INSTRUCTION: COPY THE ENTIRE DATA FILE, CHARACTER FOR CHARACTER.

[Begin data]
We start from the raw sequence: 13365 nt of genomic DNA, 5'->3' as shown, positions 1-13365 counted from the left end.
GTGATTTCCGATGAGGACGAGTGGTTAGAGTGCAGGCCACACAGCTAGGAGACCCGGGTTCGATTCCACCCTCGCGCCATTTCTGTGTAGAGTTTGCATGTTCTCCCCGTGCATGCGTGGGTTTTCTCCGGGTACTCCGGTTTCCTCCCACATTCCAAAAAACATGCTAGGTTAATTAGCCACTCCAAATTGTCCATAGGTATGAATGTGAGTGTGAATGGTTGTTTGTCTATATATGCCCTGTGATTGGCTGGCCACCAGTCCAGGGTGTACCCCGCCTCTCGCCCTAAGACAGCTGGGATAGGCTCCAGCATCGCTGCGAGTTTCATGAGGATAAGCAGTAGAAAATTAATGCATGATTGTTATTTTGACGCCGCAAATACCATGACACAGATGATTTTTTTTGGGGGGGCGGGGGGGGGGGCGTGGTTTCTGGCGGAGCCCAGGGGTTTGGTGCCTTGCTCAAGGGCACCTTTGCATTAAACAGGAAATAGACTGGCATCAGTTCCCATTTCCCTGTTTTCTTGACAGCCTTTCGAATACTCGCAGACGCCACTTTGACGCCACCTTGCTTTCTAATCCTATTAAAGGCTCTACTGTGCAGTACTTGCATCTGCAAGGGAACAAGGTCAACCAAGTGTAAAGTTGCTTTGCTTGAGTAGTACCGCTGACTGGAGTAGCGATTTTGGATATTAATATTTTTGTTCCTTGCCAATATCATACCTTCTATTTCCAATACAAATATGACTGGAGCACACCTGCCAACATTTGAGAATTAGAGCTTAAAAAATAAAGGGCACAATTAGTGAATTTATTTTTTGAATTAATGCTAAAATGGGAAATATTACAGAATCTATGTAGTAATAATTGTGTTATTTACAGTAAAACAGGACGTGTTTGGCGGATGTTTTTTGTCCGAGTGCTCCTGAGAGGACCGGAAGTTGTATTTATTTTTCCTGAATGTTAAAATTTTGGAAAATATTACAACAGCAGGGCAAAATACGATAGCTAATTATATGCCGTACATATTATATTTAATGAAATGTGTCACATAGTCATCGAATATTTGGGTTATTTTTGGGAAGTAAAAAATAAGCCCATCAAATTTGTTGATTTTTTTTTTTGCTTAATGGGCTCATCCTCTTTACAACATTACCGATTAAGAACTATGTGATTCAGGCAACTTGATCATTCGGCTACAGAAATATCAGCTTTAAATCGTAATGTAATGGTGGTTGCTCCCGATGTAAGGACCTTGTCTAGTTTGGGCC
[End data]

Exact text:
We start from the raw sequence: 13365 nt of genomic DNA, 5'->3' as shown, positions 1-13365 counted from the left end.
GTGATTTCCGATGAGGACGAGTGGTTAGAGTGCAGGCCACACAGCTAGGAGACCCGGGTTCGATTCCACCCTCGCGCCATTTCTGTGTAGAGTTTGCATGTTCTCCCCGTGCATGCGTGGGTTTTCTCCGGGTACTCCGGTTTCCTCCCACATTCCAAAAAACATGCTAGGTTAATTAGCCACTCCAAATTGTCCATAGGTATGAATGTGAGTGTGAATGGTTGTTTGTCTATATATGCCCTGTGATTGGCTGGCCACCAGTCCAGGGTGTACCCCGCCTCTCGCCCTAAGACAGCTGGGATAGGCTCCAGCATCGCTGCGAGTTTCATGAGGATAAGCAGTAGAAAATTAATGCATGATTGTTATTTTGACGCCGCAAATACCATGACACAGATGATTTTTTTTGGGGGGGCGGGGGGGGGGGCGTGGTTTCTGGCGGAGCCCAGGGGTTTGGTGCCTTGCTCAAGGGCACCTTTGCATTAAACAGGAAATAGACTGGCATCAGTTCCCATTTCCCTGTTTTCTTGACAGCCTTTCGAATACTCGCAGACGCCACTTTGACGCCACCTTGCTTTCTAATCCTATTAAAGGCTCTACTGTGCAGTACTTGCATCTGCAAGGGAACAAGGTCAACCAAGTGTAAAGTTGCTTTGCTTGAGTAGTACCGCTGACTGGAGTAGCGATTTTGGATATTAATATTTTTGTTCCTTGCCAATATCATACCTTCTATTTCCAATACAAATATGACTGGAGCACACCTGCCAACATTTGAGAATTAGAGCTTAAAAAATAAAGGGCACAATTAGTGAATTTATTTTTTGAATTAATGCTAAAATGGGAAATATTACAGAATCTATGTAGTAATAATTGTGTTATTTACAGTAAAACAGGACGTGTTTGGCGGATGTTTTTTGTCCGAGTGCTCCTGAGAGGACCGGAAGTTGTATTTATTTTTCCTGAATGTTAAAATTTTGGAAAATATTACAACAGCAGGGCAAAATACGATAGCTAATTATATGCCGTACATATTATATTTAATGAAATGTGTCACATAGTCATCGAATATTTGGGTTATTTTTGGGAAGTAAAAAATAAGCCCATCAAATTTGTTGATTTTTTTTTTTGCTTAATGGGCTCATCCTCTTTACAACATTACCGATTAAGAACTATGTGATTCAGGCAACTTGATCATTCGGCTACAGAAATATCAGCTTTAAATCGTAATGTAATGGTGGTTGCTCCCGATGTAAGGACCTTGTCTAGTTTGGGCC